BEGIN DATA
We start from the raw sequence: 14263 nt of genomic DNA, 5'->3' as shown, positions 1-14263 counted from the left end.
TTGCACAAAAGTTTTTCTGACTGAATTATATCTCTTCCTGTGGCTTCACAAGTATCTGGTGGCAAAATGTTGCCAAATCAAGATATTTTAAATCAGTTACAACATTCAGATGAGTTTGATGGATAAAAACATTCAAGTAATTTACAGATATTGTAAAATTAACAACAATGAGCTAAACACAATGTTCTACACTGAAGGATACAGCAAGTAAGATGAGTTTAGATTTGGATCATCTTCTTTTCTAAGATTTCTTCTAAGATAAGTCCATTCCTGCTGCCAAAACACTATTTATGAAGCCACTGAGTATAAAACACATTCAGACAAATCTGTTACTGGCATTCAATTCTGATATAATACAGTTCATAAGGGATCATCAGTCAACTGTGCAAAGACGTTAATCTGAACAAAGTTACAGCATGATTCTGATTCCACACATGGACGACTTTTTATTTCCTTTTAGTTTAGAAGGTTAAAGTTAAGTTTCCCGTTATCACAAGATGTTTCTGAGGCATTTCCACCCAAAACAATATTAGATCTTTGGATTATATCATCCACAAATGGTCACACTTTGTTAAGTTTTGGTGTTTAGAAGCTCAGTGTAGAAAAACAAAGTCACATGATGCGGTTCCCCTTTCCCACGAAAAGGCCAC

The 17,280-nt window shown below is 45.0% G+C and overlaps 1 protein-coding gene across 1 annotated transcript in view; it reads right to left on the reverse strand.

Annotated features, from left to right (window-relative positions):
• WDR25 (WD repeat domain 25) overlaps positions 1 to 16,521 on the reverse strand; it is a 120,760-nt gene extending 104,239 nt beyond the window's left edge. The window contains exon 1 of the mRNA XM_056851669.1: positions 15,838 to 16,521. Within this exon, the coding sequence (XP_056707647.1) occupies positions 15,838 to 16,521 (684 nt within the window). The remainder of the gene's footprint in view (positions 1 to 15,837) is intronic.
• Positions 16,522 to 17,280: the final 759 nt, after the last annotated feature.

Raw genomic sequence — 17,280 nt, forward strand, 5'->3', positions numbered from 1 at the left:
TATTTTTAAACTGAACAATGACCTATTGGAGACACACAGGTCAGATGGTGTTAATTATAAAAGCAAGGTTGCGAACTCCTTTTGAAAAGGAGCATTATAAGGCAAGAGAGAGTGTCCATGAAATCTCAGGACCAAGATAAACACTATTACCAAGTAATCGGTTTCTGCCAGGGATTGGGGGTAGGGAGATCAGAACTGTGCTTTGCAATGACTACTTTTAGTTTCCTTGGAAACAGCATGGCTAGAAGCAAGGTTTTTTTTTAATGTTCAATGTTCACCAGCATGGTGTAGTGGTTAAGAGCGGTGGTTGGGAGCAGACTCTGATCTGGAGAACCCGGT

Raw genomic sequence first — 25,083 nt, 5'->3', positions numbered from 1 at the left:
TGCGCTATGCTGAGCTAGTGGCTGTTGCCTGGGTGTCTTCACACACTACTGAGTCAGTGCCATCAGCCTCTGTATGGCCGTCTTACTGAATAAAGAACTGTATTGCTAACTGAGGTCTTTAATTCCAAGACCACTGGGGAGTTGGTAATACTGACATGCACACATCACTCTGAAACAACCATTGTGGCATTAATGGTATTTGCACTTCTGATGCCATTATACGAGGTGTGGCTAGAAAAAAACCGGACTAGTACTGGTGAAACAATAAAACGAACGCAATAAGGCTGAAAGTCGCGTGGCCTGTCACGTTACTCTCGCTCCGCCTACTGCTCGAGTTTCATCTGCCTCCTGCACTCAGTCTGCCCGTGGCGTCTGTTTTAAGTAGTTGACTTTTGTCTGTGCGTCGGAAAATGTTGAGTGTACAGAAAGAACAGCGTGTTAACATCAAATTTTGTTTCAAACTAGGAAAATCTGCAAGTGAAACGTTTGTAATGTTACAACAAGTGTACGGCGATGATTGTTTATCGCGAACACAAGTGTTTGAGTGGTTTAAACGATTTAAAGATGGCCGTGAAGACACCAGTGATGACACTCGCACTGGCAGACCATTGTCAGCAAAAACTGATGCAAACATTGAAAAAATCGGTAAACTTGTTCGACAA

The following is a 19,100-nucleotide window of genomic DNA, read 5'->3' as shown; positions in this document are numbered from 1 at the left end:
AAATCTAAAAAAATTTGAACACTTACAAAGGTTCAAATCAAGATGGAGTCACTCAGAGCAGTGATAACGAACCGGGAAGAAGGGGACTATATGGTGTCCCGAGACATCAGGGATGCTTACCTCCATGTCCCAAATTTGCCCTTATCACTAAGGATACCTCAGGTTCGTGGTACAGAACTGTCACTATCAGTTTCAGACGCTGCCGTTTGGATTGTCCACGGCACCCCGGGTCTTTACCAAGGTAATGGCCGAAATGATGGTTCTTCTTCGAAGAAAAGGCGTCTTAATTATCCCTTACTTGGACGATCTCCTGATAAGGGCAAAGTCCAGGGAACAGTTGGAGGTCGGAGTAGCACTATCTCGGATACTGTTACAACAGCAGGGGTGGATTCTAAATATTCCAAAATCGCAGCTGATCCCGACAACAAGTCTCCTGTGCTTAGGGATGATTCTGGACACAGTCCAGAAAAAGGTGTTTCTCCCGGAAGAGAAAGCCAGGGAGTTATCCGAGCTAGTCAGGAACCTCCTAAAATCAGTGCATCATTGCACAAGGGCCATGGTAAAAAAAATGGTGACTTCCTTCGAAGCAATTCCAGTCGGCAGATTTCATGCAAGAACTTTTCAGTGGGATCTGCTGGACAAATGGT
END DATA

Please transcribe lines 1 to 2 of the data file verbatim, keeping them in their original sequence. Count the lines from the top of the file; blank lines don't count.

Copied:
We start from the raw sequence: 14263 nt of genomic DNA, 5'->3' as shown, positions 1-14263 counted from the left end.
TTGCACAAAAGTTTTTCTGACTGAATTATATCTCTTCCTGTGGCTTCACAAGTATCTGGTGGCAAAATGTTGCCAAATCAAGATATTTTAAATCAGTTACAACATTCAGATGAGTTTGATGGATAAAAACATTCAAGTAATTTACAGATATTGTAAAATTAACAACAATGAGCTAAACACAATGTTCTACACTGAAGGATACAGCAAGTAAGATGAGTTTAGATTTGGATCATCTTCTTTTCTAAGATTTCTTCTAAGATAAGTCCATTCCTGCTGCCAAAACACTATTTATGAAGCCACTGAGTATAAAACACATTCAGACAAATCTGTTACTGGCATTCAATTCTGATATAATACAGTTCATAAGGGATCATCAGTCAACTGTGCAAAGACGTTAATCTGAACAAAGTTACAGCATGATTCTGATTCCACACATGGACGACTTTTTATTTCCTTTTAGTTTAGAAGGTTAAAGTTAAGTTTCCCGTTATCACAAGATGTTTCTGAGGCATTTCCACCCAAAACAATATTAGATCTTTGGATTATATCATCCACAAATGGTCACACTTTGTTAAGTTTTGGTGTTTAGAAGCTCAGTGTAGAAAAACAAAGTCACATGATGCGGTTCCCCTTTCCCACGAAAAGGCCAC